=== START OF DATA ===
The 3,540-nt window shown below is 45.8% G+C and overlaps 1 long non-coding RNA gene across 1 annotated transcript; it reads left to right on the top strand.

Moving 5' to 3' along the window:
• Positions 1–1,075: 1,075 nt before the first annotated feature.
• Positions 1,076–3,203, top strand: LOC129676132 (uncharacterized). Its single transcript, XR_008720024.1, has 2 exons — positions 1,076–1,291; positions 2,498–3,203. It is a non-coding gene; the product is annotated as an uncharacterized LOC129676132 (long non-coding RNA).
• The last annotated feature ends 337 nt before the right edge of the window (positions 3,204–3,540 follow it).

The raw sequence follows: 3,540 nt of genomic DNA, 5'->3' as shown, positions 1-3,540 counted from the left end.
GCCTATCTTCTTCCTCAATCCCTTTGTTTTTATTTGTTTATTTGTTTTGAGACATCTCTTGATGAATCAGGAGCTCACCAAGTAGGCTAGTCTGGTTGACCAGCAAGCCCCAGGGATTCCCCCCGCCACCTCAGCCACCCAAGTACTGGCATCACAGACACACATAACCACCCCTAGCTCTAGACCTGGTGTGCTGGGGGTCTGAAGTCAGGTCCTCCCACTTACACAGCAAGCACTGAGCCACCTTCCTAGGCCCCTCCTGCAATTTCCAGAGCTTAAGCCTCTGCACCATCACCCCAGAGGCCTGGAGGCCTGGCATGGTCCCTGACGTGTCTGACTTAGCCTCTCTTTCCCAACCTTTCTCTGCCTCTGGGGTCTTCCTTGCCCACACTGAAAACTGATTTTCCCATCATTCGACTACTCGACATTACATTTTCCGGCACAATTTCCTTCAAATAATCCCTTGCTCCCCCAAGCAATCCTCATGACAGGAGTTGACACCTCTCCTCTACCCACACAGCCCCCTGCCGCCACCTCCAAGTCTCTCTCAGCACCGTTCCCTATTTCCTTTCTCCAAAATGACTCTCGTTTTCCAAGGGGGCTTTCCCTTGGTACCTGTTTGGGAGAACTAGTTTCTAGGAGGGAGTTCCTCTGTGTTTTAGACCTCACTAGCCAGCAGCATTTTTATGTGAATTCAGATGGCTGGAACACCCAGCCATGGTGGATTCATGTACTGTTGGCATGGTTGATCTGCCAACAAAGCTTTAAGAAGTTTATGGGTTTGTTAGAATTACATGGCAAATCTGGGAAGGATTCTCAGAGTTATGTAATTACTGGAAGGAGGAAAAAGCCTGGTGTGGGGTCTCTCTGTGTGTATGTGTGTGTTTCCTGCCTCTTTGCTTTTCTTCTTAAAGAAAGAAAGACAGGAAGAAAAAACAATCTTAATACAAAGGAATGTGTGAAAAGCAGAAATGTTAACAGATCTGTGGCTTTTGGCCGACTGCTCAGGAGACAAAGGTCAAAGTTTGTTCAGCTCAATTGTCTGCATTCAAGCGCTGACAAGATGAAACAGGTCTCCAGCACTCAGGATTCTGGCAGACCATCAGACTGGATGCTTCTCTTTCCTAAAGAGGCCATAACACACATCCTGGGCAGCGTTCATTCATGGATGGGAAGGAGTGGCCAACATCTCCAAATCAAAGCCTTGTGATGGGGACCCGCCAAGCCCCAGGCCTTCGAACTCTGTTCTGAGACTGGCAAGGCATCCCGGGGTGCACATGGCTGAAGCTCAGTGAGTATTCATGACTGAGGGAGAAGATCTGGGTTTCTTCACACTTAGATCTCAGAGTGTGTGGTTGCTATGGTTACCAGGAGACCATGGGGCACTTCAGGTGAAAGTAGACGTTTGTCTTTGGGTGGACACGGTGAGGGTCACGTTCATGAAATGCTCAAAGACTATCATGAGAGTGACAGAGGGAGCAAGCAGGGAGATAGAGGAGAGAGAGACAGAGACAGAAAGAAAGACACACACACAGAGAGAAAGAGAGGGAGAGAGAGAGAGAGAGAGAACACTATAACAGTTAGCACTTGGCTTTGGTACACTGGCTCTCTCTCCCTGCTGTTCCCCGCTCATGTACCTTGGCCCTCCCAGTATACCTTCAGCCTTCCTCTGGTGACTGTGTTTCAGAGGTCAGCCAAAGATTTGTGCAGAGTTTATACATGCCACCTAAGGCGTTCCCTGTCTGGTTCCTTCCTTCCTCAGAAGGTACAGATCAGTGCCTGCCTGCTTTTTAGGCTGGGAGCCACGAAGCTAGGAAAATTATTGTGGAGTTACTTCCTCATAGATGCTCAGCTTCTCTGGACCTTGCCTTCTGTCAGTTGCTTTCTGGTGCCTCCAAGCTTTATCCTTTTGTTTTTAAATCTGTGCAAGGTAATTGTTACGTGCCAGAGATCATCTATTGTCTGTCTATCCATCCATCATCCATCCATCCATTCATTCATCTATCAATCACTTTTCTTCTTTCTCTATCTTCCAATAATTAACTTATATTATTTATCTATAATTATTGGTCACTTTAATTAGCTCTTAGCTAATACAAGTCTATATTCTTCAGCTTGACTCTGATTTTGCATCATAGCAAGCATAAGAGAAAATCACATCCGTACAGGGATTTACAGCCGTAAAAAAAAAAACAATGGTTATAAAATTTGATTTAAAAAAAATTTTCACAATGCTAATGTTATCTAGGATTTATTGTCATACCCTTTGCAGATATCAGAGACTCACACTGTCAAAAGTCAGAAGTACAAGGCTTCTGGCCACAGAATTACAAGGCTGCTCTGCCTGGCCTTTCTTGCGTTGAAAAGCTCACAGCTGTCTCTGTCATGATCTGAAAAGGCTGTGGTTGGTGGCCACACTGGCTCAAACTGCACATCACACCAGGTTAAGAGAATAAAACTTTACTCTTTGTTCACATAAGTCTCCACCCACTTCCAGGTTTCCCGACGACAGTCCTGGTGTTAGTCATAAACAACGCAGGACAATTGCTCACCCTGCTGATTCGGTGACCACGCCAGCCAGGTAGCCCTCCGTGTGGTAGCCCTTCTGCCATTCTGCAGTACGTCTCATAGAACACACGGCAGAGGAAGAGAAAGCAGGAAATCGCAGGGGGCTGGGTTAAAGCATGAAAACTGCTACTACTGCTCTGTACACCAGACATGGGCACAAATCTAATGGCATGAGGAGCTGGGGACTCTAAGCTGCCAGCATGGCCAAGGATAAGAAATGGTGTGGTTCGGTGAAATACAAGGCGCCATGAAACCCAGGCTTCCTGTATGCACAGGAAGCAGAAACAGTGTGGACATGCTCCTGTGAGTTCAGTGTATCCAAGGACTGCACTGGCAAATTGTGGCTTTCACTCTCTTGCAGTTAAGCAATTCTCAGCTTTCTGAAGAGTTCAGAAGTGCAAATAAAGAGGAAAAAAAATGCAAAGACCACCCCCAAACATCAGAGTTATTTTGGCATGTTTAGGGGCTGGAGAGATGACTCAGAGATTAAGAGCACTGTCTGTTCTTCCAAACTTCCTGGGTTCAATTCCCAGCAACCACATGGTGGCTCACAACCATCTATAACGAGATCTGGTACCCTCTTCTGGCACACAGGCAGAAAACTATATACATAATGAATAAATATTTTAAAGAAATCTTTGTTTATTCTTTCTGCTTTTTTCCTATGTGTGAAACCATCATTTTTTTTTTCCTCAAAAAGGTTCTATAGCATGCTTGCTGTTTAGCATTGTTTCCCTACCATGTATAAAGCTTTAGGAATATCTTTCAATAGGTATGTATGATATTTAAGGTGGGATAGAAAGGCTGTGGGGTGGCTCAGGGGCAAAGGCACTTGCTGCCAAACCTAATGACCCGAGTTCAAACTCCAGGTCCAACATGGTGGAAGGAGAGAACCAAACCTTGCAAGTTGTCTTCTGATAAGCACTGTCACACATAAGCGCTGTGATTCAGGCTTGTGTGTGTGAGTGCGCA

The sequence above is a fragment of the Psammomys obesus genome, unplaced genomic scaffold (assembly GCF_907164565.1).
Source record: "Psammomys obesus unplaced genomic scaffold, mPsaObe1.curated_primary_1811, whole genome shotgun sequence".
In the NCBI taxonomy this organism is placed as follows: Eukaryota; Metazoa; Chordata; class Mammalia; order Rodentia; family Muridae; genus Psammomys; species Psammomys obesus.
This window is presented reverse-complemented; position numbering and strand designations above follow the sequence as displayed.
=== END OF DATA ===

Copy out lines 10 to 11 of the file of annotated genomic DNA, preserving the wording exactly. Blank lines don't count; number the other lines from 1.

In the NCBI taxonomy this organism is placed as follows: Eukaryota; Metazoa; Chordata; class Mammalia; order Rodentia; family Muridae; genus Psammomys; species Psammomys obesus.
This window is presented reverse-complemented; position numbering and strand designations above follow the sequence as displayed.